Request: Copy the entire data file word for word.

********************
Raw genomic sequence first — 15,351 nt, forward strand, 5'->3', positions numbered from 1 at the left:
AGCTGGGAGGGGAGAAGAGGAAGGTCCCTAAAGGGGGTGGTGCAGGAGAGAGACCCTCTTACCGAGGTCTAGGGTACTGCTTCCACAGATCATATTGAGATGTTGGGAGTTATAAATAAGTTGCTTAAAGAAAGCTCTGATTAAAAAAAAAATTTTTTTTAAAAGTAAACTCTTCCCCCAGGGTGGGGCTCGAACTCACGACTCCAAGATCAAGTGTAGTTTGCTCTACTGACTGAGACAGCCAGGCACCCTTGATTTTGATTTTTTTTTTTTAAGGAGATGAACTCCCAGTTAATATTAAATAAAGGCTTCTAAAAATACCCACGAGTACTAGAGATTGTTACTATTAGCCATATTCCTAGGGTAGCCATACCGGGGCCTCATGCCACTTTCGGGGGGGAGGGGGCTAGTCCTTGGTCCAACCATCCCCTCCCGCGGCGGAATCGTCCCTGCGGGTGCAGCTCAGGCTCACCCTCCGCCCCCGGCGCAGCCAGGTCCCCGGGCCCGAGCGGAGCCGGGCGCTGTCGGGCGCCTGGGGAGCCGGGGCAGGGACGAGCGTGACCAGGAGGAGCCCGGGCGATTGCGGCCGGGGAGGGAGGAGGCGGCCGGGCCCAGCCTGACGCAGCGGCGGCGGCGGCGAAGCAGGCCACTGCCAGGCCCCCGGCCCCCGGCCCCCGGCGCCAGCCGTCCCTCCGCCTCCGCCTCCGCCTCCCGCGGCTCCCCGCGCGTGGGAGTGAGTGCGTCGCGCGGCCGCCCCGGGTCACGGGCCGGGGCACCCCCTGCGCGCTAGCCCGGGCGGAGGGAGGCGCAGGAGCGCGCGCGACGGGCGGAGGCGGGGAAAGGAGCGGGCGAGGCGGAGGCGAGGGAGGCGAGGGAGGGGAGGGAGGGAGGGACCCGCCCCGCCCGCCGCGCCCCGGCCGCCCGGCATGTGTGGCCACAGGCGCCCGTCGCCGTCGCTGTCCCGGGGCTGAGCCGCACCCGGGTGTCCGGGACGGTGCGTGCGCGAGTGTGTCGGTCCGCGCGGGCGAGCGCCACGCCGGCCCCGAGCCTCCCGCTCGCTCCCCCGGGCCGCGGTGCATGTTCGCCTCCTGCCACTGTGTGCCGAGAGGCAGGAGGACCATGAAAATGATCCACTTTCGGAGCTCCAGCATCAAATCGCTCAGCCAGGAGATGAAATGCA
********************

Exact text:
Raw genomic sequence first — 15,351 nt, forward strand, 5'->3', positions numbered from 1 at the left:
AGCTGGGAGGGGAGAAGAGGAAGGTCCCTAAAGGGGGTGGTGCAGGAGAGAGACCCTCTTACCGAGGTCTAGGGTACTGCTTCCACAGATCATATTGAGATGTTGGGAGTTATAAATAAGTTGCTTAAAGAAAGCTCTGATTAAAAAAAAAATTTTTTTTAAAAGTAAACTCTTCCCCCAGGGTGGGGCTCGAACTCACGACTCCAAGATCAAGTGTAGTTTGCTCTACTGACTGAGACAGCCAGGCACCCTTGATTTTGATTTTTTTTTTTTAAGGAGATGAACTCCCAGTTAATATTAAATAAAGGCTTCTAAAAATACCCACGAGTACTAGAGATTGTTACTATTAGCCATATTCCTAGGGTAGCCATACCGGGGCCTCATGCCACTTTCGGGGGGGAGGGGGCTAGTCCTTGGTCCAACCATCCCCTCCCGCGGCGGAATCGTCCCTGCGGGTGCAGCTCAGGCTCACCCTCCGCCCCCGGCGCAGCCAGGTCCCCGGGCCCGAGCGGAGCCGGGCGCTGTCGGGCGCCTGGGGAGCCGGGGCAGGGACGAGCGTGACCAGGAGGAGCCCGGGCGATTGCGGCCGGGGAGGGAGGAGGCGGCCGGGCCCAGCCTGACGCAGCGGCGGCGGCGGCGAAGCAGGCCACTGCCAGGCCCCCGGCCCCCGGCCCCCGGCGCCAGCCGTCCCTCCGCCTCCGCCTCCGCCTCCCGCGGCTCCCCGCGCGTGGGAGTGAGTGCGTCGCGCGGCCGCCCCGGGTCACGGGCCGGGGCACCCCCTGCGCGCTAGCCCGGGCGGAGGGAGGCGCAGGAGCGCGCGCGACGGGCGGAGGCGGGGAAAGGAGCGGGCGAGGCGGAGGCGAGGGAGGCGAGGGAGGGGAGGGAGGGAGGGACCCGCCCCGCCCGCCGCGCCCCGGCCGCCCGGCATGTGTGGCCACAGGCGCCCGTCGCCGTCGCTGTCCCGGGGCTGAGCCGCACCCGGGTGTCCGGGACGGTGCGTGCGCGAGTGTGTCGGTCCGCGCGGGCGAGCGCCACGCCGGCCCCGAGCCTCCCGCTCGCTCCCCCGGGCCGCGGTGCATGTTCGCCTCCTGCCACTGTGTGCCGAGAGGCAGGAGGACCATGAAAATGATCCACTTTCGGAGCTCCAGCATCAAATCGCTCAGCCAGGAGATGAAATGCA